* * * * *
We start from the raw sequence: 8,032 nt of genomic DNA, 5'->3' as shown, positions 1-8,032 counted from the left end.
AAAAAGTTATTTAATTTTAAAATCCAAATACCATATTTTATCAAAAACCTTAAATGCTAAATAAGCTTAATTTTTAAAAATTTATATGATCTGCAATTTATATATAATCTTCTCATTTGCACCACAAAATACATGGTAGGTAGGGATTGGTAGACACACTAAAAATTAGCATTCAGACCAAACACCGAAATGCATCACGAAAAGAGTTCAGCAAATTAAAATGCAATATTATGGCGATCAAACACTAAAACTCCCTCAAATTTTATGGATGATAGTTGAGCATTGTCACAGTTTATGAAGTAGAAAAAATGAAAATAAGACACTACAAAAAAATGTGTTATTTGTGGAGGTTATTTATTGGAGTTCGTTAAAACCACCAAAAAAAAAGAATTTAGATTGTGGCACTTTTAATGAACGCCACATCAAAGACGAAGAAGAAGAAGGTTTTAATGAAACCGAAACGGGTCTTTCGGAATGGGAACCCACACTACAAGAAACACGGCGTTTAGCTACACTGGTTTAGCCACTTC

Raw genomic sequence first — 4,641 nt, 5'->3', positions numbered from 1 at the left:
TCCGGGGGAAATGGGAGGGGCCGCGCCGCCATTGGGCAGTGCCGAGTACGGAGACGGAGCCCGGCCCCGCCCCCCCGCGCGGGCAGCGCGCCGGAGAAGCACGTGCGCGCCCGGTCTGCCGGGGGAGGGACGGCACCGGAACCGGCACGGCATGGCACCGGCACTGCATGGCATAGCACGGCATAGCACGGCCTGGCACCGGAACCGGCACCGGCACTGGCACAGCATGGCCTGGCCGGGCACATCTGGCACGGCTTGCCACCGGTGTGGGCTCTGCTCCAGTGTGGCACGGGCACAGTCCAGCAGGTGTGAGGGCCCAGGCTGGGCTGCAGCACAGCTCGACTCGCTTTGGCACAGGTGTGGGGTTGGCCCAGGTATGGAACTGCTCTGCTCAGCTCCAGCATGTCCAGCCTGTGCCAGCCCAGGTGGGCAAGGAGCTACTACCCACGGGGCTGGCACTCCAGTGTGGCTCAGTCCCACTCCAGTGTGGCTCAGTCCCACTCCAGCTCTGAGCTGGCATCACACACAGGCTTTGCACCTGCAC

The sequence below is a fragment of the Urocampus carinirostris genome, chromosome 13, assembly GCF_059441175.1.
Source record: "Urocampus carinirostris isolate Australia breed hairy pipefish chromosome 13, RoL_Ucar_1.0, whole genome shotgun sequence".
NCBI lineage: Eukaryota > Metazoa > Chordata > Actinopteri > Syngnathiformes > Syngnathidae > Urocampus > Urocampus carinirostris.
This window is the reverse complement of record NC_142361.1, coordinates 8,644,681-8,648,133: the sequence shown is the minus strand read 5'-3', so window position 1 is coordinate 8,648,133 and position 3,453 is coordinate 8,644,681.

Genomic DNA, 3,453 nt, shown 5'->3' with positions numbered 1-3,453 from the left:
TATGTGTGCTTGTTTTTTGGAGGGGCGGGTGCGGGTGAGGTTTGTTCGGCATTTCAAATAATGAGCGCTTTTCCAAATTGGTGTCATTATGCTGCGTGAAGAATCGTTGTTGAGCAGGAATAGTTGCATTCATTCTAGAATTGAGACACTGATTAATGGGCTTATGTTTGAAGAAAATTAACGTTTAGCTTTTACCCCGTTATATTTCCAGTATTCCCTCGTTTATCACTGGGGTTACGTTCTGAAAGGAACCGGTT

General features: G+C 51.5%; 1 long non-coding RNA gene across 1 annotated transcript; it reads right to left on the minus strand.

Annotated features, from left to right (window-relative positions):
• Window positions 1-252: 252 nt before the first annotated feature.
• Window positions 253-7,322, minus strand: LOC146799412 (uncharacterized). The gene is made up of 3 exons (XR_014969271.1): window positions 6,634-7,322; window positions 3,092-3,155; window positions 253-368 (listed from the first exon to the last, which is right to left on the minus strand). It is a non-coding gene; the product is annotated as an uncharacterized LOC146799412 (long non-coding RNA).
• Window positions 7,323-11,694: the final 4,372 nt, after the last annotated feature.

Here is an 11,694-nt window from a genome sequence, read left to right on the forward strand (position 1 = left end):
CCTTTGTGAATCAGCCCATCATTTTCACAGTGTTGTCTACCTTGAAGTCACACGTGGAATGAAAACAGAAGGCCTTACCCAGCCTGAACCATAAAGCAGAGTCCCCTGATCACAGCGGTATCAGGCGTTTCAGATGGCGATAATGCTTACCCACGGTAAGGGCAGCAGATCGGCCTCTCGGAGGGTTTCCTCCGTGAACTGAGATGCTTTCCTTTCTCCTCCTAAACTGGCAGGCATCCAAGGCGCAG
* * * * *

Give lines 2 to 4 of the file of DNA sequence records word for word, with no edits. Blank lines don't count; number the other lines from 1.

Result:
AAAAAGTTATTTAATTTTAAAATCCAAATACCATATTTTATCAAAAACCTTAAATGCTAAATAAGCTTAATTTTTAAAAATTTATATGATCTGCAATTTATATATAATCTTCTCATTTGCACCACAAAATACATGGTAGGTAGGGATTGGTAGACACACTAAAAATTAGCATTCAGACCAAACACCGAAATGCATCACGAAAAGAGTTCAGCAAATTAAAATGCAATATTATGGCGATCAAACACTAAAACTCCCTCAAATTTTATGGATGATAGTTGAGCATTGTCACAGTTTATGAAGTAGAAAAAATGAAAATAAGACACTACAAAAAAATGTGTTATTTGTGGAGGTTATTTATTGGAGTTCGTTAAAACCACCAAAAAAAAAGAATTTAGATTGTGGCACTTTTAATGAACGCCACATCAAAGACGAAGAAGAAGAAGGTTTTAATGAAACCGAAACGGGTCTTTCGGAATGGGAACCCACACTACAAGAAACACGGCGTTTAGCTACACTGGTTTAGCCACTTC

Raw genomic sequence first — 4,641 nt, 5'->3', positions numbered from 1 at the left:
TCCGGGGGAAATGGGAGGGGCCGCGCCGCCATTGGGCAGTGCCGAGTACGGAGACGGAGCCCGGCCCCGCCCCCCCGCGCGGGCAGCGCGCCGGAGAAGCACGTGCGCGCCCGGTCTGCCGGGGGAGGGACGGCACCGGAACCGGCACGGCATGGCACCGGCACTGCATGGCATAGCACGGCATAGCACGGCCTGGCACCGGAACCGGCACCGGCACTGGCACAGCATGGCCTGGCCGGGCACATCTGGCACGGCTTGCCACCGGTGTGGGCTCTGCTCCAGTGTGGCACGGGCACAGTCCAGCAGGTGTGAGGGCCCAGGCTGGGCTGCAGCACAGCTCGACTCGCTTTGGCACAGGTGTGGGGTTGGCCCAGGTATGGAACTGCTCTGCTCAGCTCCAGCATGTCCAGCCTGTGCCAGCCCAGGTGGGCAAGGAGCTACTACCCACGGGGCTGGCACTCCAGTGTGGCTCAGTCCCACTCCAGTGTGGCTCAGTCCCACTCCAGCTCTGAGCTGGCATCACACACAGGCTTTGCACCTGCAC